bitter. You'd already lost her, but I had to deal with that at the
same time as she died. But I had to give up revenge, because she
wouldn't have wanted me too, and then I had to let you miserable
bastards go without me and live in terror, waiting for word that this
had happened because I knew it would eventually! With Ash Maiden dead
and everyone else off trying to get killed, and I had to stay home
where every rock, tree, and mountain tears a hole in my heart because
it reminds me of her. Do you have any idea how terrified I'd be that
you were going to die too, and then I'd have no one?"

"Yes," I whispered. "I know. And I'm sorry for that too. It's all my fault."

Hail started cursing at me. Graphic, violent, blasphemous dirty words
spat from his mouth in complex and inventive curses, clearly polished
through days of sitting at home, suffering in impotent silence.
Ranging in pitch, timbre, and volume, he held nothing back as he
unleashed a typhoon of profanity on me, swelling in obscenity until it
past beyond the language of swearing and because an art in
foul-mouthed vitriol. I had no idea what he even called me with his
final epithet. Words defeated me. I stared up silently, because there
was no response I could possibly give to that level of insult.

"Hail, I think you won," Dog observed from his table.

"I haven't won a damn thing," Hail countered. Then he busied himself
examining our injuries, working silently because he didn't trust
himself to speak.

"How is she?" I asked after he'd changed the bandages on both Dog and
I. He was working on Angel's leg very slowly, barely touching her at
all.

"Not good," he answered. "She lost a lot of blood internally. I think
it's only partially healed, reopening from time to time." His words
were carefully neutral.

   "Has she woken up at all?" I continued. Talking about Angel wouldn't
incite another rage, and we all needed to stay calm.

"Once or twice, but she was delirious. Dog's been awake off and on
since I got here, yesterday. Anvil sent me word when Ragara Aino had
the sheriff send the posse out after you. I came as fast as I could.
You were more than half dead. No one had bothered to wet your lips
while you slept. Dog had woken up a few times, and called for food and
water. Sometimes the guards gave it to him, sometimes they didn't.
Everyone's hoping you will all just die quietly," he explained.

"Feh," I disabused him of that notion. "We're much to obnoxious to do that."

"I know," Hail acknowledged. "Don't get me wrong, you stupid jackass.
I'm glad you're not dead. And I hope you get better and make tons of
problems for everybody, but even if you do, they're just going to hang
you from the rafters. Ragara Aino is picking out hanging ropes for the
three of you."

"You aren't very cheerful," Dog told him. "Have I ever mentioned that?"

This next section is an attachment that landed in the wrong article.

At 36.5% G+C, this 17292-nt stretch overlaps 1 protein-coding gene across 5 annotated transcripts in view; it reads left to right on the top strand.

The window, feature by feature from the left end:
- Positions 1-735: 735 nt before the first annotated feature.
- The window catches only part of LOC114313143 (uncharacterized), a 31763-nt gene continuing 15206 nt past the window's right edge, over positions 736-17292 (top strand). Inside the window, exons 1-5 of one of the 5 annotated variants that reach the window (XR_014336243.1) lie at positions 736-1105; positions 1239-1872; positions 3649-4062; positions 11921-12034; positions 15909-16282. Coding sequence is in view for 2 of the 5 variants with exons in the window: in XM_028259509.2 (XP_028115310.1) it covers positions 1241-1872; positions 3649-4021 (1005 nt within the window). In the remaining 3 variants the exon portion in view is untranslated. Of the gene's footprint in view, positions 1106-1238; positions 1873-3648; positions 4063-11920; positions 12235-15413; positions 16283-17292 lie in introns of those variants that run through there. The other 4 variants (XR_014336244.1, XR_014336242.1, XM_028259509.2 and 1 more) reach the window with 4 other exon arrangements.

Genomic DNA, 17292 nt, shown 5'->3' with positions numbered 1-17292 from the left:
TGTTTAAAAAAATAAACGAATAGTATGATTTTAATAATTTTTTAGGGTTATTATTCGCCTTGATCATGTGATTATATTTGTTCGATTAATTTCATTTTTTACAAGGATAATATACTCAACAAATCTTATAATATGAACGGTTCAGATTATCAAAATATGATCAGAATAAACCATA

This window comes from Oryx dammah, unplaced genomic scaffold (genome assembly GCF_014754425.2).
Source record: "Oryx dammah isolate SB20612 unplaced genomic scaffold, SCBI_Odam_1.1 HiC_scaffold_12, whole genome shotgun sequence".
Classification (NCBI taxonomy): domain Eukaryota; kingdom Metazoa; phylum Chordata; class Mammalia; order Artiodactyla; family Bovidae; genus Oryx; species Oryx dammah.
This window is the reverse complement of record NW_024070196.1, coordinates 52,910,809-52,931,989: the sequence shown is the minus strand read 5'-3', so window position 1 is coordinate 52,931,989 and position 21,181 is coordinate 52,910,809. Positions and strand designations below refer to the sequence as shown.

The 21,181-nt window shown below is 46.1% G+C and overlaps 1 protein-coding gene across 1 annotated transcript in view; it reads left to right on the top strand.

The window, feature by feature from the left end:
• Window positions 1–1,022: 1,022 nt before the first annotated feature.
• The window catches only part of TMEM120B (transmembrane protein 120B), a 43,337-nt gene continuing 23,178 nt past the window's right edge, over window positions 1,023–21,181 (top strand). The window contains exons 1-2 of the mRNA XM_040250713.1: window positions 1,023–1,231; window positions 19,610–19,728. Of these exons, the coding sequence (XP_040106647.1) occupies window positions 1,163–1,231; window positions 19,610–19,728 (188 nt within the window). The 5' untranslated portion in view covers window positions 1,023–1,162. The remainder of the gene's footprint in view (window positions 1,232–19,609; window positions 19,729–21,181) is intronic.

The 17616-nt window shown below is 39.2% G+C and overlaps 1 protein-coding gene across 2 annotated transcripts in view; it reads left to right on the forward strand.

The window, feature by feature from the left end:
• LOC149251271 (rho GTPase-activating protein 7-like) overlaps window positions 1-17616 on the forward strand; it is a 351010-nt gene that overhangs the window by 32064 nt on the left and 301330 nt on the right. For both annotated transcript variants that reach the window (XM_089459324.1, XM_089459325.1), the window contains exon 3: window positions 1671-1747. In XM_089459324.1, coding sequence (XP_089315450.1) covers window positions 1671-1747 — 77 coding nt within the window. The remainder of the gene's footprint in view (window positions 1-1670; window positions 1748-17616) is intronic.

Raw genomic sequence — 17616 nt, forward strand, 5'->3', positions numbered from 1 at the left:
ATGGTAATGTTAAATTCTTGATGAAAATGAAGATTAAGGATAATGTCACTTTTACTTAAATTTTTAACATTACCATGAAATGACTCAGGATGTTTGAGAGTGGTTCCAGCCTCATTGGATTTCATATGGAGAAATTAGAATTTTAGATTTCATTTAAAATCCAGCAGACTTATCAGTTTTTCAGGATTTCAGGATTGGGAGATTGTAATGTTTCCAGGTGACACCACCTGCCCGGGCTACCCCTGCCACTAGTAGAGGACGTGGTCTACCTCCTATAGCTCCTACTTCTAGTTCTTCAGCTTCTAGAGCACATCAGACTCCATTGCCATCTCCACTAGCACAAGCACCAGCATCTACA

"What do you want? Sunshine and puppies?" Hail snapped.

"Yes, actually. Bring me puppies. Fluffy ones."

"What? Like those joke names we used when we had to visit the sick
kids after Ending got us in trouble for throwing tomatoes at the
mayor?" Hail asked, wryly.

"You know, there's a funny story about that," I told him.

"I do know. I was there," Hail replied.

"No. There's a second one," Dog corrected him.

"Why don't you tell me?" Hail asked, taking a seat beside Angel. He
hadn't looked at her quite the same since Dog had told him how she
really felt so blatantly. Now he looked embarrassed and slightly
uncomfortable around her. The other two of us told him the story from
when we'd left Highmere to him finding us. He cracked up when we told
him the pseudonyms we'd used, sighed as I explained how I'd tried to
set Dog and Angel up, and mulled over the information that it had been
a woman who'd killed Serenading Thrush. I revealed my suspicions, and
he listened to them carefully. "It's possible," he admitted. "You have
circumstantial evidence at best, and that's very thin, but it's
possible."

"What we need to do is get out of here and track down Frozen Thane. He
should have the answers we need," I concluded.

"You aren't getting out of here, Ending," Hail informed me with a
sigh. "In a couple days, you'll be tried, found guilty, and summarily
executed. Clockwork Dog will go first, because they already know he's
awake. Also, for some reason, Ragara is especially mad at him." Dog
leered at that. "But soon enough they'll learn you're awake too, and
then your time will be up. If Angel wakes up, she'll get the same
treatment."

"That's okay," replied Dog. "I'd rather be first anyway."

"Losing your patience? Has he been wearing off on you?" Hail asked,
trying to be light hearted.

"No," Dog answered. "I can't watch. I've already told them I can't do it."

Hail couldn't say anything to that. He walked over to Dog and clasped
his hand in silence. We stayed like that for a while. Sometime later I
fell asleep.

Sometime later I awoke to voices. I cracked my eyes, and saw Hail
standing at the barred door, talking through the grate. He was
pleading with someone. I recognized the voice as Ragara's.

"My lord," Hail was saying. "I need to check her injuries, and I can't
if I can't move her body. Please, let me have the keys. I need to